As writers, we all know that Times New Roman is the go-to font choice for submissions. But when choosing the font for your author website, you can be a bit more creative and let your personality shine through.
Serif fonts like Times New Roman and Georgia give your text an air of journalistic integrity. They are the typeface of print books and newspapers, and the erstwhile default for earlier versions of Microsoft Word. They are clean and simple—perfect for the traditional writer.
People who use serif fonts in their Web design tend to fall into two different camps: 1) those who chose the font specifically to make their website text look “official” or 2) those who simply set the font of their site to the browser default.
Sans serif fonts are the modern standard. The name comes from the shape of the characters: Serif fonts have little “feet,” therefore fonts that do not have serifs are sans (without) serif. Clean, crisp, and easy to read, these fonts are used in everything from Web design to advertising.
People who prefer sans serif fonts like Arial or Trebuchet MS on their websites understand that legibility and user-friendliness offer their website visitors the best user experience. Sans serif aficionados value simplicity and modernity.
Named for the way each individual letter takes up the same amount of horizontal space, monospaced fonts harken back to the days of the typewriter. Certain monospaced fonts like Courier New are still used for writing that has inflexible formatting standards, such as screenwriting.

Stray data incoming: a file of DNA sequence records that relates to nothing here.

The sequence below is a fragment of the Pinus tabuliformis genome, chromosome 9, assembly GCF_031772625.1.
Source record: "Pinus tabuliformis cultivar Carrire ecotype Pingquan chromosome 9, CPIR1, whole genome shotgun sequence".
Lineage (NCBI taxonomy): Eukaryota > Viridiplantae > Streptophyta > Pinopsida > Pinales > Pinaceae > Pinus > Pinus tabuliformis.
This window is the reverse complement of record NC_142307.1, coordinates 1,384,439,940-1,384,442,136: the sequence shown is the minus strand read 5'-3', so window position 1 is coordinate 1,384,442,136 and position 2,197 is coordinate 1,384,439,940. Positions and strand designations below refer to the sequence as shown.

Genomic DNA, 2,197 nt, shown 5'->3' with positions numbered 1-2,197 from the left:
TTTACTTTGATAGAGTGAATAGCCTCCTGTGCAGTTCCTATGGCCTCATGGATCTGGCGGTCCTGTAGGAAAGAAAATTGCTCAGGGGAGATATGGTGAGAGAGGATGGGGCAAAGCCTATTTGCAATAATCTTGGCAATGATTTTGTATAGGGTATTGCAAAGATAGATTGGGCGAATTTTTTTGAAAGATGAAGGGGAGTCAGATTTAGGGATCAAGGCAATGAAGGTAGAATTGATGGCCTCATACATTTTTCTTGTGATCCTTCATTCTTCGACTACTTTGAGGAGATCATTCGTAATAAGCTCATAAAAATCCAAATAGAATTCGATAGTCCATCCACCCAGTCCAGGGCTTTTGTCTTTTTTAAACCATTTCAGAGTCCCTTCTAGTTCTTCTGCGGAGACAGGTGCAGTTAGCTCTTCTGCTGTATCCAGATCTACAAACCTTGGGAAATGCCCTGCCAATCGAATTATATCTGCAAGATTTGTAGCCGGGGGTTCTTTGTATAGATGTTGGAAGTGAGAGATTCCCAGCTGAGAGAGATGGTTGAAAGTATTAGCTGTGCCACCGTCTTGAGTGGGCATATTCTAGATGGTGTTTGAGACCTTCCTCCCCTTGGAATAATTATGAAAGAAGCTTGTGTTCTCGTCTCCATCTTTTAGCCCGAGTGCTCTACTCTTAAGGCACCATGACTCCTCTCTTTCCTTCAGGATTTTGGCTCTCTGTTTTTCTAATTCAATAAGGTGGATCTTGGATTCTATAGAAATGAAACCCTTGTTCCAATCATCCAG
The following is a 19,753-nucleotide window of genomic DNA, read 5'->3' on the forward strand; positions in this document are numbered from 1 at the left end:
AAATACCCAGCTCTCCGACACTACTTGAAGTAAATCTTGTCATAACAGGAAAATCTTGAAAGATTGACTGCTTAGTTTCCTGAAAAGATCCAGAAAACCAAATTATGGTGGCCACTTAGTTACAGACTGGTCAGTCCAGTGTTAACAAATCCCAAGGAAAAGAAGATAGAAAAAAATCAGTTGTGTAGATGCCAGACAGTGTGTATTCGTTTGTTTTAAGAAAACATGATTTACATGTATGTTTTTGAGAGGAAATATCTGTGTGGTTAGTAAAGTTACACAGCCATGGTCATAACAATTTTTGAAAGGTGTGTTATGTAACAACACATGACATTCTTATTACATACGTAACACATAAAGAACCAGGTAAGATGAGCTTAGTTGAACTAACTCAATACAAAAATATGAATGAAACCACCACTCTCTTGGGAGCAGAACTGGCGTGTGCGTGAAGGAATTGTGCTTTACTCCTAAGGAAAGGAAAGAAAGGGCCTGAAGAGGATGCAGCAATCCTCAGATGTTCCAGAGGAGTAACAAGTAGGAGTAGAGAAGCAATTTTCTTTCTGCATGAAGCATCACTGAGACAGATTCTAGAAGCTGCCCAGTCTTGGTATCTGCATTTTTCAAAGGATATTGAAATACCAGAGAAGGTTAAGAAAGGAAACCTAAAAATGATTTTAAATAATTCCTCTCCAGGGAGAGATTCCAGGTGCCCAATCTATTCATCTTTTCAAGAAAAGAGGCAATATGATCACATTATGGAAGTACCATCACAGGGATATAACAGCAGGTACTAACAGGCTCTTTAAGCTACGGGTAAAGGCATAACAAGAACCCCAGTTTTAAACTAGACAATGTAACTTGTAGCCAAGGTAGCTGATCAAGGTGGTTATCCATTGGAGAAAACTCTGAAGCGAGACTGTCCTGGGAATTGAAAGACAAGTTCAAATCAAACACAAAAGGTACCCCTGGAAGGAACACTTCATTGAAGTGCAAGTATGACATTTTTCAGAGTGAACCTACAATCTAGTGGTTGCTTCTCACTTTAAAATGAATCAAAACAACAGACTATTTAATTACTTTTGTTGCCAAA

If you prefer these rigid throwback typefaces, you may be a traditionalist with a yearning for the days when writers spent their mornings hunched over an old Underwood, the clackety-clack-clack of their furious typing drowning out all other sounds of the world.
Break out the fancy pants—script fonts are all about style. A script font like Edwardian Script or Rage Italic can make for a great header or text on a decorative element. However, these fonts are generally not well-suited for the body text of a website, as they become illegible in smaller sizes.
Writers who favor script fonts want to convey a certain level of class and elegance. Their work may be romantic or historical in nature, and the design of their site should be soft around the edges. It’s the typeface equivalent of a poet shirt (which isn’t always a bad thing!).
Speaking of style, let’s talk about decorative fonts. Although not as frilly as their script counterparts, decorative fonts add just as much visual interest and flashiness to a website. This category has the most amount of variety—you can go for an art deco look with a decorative font like AR Bonnie or get a little more out of this world with something like Planet Benson.
People who employ decorative fonts in the graphic design and header images of their website have a strong sense of the tone they want to set on their website. When used correctly, decorative fonts can let site visitors know exactly what to expect the second they land on a page.
Handwritten fonts can range from whimsical, like Catholic School Girls, to literal interpretations of real people’s handwriting, like Pablo LET, which is based on Picasso’s handwriting. Much like script and decorative fonts, these usually aren’t text-friendly and are, therefore, better suited for use in headers or graphics.
If you prefer the look of a handwritten font, chances are you’re friendly, casual, and earnest. Handwritten fonts in key places—like a “Dear Reader” letter—can add a touch of handmade charm.
Whichever font you choose, make sure it reflects you—as a writer and as a person. As long as the text on your site and in your graphics is legible and aesthetically pleasing, there is no wrong answer when it comes to the question of what font you’d like to use on your author website.
QUESTION: What is your favorite font? What does your choice say about you as a writer?